Cover: Motivational Network Intervention to Reduce Substance Use and Increase Supportive Connections Among Formerly Homeless Emerging Adults Transitioning to Housing

Motivational Network Intervention to Reduce Substance Use and Increase Supportive Connections Among Formerly Homeless Emerging Adults Transitioning to Housing

Study Protocol for a Pilot Randomized Controlled Trial

Published in: Addiction Science & Clinical Practice, Volume 16, Article Number 18 (2021). doi: 10.1186/s13722-021-00227-9

Posted on rand.org Jun 15, 2023

by Joan S. Tucker, David P. Kennedy, Karen Chan Osilla, Daniela Golinelli

Background

Studies indicate high rates of substance use among youth experiencing homelessness (YEH). Further, the social networks of YEH, although multi-dimensional in composition, are largely comprised of other YEH, substance users, and individuals who do not provide the youth with tangible or emotional support. For YEH who have the opportunity to enter a housing program, helping them to reduce their substance use and strengthen their prosocial supportive connections during this critical transition period may increase their stability and reduce their risk of re-entering homelessness. The goal of this study is to pilot test a brief motivational network intervention (MNI), delivered by case managers, to help former YEH who have recently transitioned to a housing program reduce their substance use and strengthen their prosocial supportive connections.

Methods/Design

Up to 60 residents of housing programs in the Los Angeles area will be randomized to receive four sessions of usual case manager support or four sessions of case manager support + MNI. Each MNI session consists of three parts: (1) identifying two goals that are most important for the resident over the next year (e.g., get or keep a job, finish or stay in school, reduce substance use); (2) a network interview with the resident to capture network data pertaining to their interactions in the past 2 weeks; and (3) a discussion between the case manager and the resident of the resulting network visualizations, conducted in a Motivational Interviewing (MI) style, and what role the resident's network may play in reaching their most important goals over the next year.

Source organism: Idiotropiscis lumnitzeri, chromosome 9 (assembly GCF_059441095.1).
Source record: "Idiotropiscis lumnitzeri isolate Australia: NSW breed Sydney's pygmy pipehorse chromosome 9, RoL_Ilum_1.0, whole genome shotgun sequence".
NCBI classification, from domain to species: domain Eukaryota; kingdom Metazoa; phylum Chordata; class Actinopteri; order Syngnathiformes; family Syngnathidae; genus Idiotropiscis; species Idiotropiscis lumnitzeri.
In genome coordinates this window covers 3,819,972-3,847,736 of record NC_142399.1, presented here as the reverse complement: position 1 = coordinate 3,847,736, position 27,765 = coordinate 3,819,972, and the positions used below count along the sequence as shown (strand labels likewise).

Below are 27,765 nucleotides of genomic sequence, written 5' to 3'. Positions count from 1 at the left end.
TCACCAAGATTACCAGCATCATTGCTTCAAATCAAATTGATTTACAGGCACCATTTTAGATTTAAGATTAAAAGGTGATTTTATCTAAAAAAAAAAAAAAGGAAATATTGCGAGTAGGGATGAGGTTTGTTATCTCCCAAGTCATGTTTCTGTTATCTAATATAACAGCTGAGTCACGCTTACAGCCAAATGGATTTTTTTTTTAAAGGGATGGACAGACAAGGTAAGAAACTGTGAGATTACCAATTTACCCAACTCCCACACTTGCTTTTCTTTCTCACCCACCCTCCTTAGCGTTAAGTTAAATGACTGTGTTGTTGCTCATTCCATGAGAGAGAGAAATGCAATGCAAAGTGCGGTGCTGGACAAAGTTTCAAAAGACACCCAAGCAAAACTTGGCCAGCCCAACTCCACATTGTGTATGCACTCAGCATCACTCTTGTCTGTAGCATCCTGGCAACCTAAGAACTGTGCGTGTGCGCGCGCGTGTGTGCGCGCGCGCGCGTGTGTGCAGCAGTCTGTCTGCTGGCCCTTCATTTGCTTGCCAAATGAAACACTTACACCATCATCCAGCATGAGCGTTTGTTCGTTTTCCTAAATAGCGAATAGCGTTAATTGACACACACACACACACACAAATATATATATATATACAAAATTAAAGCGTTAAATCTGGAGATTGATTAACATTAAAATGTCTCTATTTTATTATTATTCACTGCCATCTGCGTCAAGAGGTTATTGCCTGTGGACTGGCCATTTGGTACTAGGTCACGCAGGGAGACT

Discussion

This study addresses a critical gap by pilot testing a computer-assisted MNI, delivered using MI techniques, that can help case managers work with recent YEH to reduce substance use and increase permanent supportive connections during the critical transitional period from homelessness to housing.

Research conducted by

This report is part of the RAND external publication series. Many RAND studies are published in peer-reviewed scholarly journals, as chapters in commercial books, or as documents published by other organizations.

RAND is a nonprofit institution that helps improve policy and decisionmaking through research and analysis. RAND's publications do not necessarily reflect the opinions of its research clients and sponsors.